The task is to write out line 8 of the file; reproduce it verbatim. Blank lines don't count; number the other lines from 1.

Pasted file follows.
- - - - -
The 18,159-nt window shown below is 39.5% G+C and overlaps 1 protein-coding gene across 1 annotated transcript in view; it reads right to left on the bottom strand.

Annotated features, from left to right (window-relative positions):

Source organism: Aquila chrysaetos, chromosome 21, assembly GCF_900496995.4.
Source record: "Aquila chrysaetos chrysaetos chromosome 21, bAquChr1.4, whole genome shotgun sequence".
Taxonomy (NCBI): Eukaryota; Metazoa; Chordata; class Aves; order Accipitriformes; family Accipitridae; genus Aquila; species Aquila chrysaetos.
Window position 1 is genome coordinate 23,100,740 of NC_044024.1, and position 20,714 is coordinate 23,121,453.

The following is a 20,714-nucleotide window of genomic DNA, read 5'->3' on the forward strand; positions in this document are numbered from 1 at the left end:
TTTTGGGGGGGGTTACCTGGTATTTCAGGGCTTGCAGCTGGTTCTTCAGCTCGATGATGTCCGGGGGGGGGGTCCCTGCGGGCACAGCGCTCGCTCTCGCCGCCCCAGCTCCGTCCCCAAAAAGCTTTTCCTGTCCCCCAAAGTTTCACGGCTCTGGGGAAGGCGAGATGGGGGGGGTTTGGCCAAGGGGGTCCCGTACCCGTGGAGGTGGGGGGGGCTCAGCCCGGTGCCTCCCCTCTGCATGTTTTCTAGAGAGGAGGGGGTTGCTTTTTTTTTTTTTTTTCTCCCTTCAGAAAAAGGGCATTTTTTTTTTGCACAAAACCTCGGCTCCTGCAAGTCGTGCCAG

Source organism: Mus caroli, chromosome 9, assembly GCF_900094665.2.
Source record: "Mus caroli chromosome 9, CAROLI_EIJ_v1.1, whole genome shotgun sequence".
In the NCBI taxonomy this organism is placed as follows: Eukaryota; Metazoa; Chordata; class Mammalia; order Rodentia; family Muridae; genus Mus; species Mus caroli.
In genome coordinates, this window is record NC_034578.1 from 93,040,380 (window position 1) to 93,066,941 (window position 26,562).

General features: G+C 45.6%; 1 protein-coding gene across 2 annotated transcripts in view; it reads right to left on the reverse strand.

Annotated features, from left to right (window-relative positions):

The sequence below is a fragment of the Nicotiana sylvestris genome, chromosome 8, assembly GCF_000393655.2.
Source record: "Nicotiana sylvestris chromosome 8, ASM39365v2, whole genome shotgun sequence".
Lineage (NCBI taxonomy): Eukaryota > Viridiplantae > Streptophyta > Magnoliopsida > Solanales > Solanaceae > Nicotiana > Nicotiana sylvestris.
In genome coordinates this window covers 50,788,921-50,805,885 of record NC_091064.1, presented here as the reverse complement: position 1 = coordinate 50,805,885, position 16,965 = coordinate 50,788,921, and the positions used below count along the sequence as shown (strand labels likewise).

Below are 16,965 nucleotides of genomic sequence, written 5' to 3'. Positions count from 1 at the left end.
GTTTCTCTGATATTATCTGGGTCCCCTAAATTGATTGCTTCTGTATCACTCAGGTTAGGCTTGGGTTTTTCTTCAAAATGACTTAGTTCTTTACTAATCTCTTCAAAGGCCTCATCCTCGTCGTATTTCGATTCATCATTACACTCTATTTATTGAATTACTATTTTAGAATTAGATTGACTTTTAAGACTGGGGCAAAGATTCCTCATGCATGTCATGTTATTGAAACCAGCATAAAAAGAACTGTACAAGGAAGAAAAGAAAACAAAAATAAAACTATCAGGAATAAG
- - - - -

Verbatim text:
TTTTGGGGGGGGTTACCTGGTATTTCAGGGCTTGCAGCTGGTTCTTCAGCTCGATGATGTCCGGGGGGGGGGTCCCTGCGGGCACAGCGCTCGCTCTCGCCGCCCCAGCTCCGTCCCCAAAAAGCTTTTCCTGTCCCCCAAAGTTTCACGGCTCTGGGGAAGGCGAGATGGGGGGGGTTTGGCCAAGGGGGTCCCGTACCCGTGGAGGTGGGGGGGGCTCAGCCCGGTGCCTCCCCTCTGCATGTTTTCTAGAGAGGAGGGGGTTGCTTTTTTTTTTTTTTTTCTCCCTTCAGAAAAAGGGCATTTTTTTTTTGCACAAAACCTCGGCTCCTGCAAGTCGTGCCAG